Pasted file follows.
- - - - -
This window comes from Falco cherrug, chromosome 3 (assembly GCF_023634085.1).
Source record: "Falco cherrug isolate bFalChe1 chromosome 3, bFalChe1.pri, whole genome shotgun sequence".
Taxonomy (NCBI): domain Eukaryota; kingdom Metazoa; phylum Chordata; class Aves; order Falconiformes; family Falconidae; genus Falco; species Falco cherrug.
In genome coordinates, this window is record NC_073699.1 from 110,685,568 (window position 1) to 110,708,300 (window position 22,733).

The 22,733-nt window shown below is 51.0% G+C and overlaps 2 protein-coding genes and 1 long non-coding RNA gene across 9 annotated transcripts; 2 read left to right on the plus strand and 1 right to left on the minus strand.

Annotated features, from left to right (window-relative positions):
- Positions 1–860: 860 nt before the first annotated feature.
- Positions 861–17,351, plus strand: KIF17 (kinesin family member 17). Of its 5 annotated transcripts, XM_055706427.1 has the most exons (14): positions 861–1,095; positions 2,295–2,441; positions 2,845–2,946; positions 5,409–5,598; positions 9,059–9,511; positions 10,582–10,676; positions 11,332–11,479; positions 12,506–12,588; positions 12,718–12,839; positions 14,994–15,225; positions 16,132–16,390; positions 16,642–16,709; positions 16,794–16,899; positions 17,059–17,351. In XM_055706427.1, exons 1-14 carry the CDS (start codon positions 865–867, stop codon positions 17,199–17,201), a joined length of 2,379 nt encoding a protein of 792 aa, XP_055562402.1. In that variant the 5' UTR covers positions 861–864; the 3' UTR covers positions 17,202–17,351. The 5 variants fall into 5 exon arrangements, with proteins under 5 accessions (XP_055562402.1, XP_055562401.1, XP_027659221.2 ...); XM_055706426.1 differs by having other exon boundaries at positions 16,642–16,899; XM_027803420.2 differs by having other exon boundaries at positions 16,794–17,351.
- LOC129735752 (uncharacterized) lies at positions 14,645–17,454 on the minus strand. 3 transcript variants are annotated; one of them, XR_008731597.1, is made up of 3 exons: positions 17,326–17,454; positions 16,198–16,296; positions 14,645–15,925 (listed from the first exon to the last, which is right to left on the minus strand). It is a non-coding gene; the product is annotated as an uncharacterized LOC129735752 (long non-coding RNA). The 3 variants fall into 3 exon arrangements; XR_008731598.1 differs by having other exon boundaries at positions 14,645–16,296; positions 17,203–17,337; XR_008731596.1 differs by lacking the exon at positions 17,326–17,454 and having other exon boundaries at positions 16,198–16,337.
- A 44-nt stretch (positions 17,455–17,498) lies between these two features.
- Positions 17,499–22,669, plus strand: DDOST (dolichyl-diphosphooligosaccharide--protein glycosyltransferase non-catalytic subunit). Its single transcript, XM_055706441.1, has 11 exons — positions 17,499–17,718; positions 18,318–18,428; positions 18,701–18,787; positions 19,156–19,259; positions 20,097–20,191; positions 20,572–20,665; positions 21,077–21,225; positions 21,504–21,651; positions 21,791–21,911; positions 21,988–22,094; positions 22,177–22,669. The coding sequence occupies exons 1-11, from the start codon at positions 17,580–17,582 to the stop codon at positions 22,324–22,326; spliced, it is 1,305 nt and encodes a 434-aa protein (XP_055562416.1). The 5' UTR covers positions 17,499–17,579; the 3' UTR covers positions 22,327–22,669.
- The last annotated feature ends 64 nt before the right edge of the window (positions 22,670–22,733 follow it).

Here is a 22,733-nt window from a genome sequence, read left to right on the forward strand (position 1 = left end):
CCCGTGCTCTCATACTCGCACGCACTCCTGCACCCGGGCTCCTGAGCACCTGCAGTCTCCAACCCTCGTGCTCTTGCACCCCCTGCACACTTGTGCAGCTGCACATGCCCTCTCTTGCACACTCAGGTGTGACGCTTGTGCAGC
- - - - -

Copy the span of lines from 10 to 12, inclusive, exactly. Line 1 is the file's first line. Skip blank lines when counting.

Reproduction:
- A 44-nt stretch (positions 17,455–17,498) lies between these two features.
- Positions 17,499–22,669, plus strand: DDOST (dolichyl-diphosphooligosaccharide--protein glycosyltransferase non-catalytic subunit). Its single transcript, XM_055706441.1, has 11 exons — positions 17,499–17,718; positions 18,318–18,428; positions 18,701–18,787; positions 19,156–19,259; positions 20,097–20,191; positions 20,572–20,665; positions 21,077–21,225; positions 21,504–21,651; positions 21,791–21,911; positions 21,988–22,094; positions 22,177–22,669. The coding sequence occupies exons 1-11, from the start codon at positions 17,580–17,582 to the stop codon at positions 22,324–22,326; spliced, it is 1,305 nt and encodes a 434-aa protein (XP_055562416.1). The 5' UTR covers positions 17,499–17,579; the 3' UTR covers positions 22,327–22,669.
- The last annotated feature ends 64 nt before the right edge of the window (positions 22,670–22,733 follow it).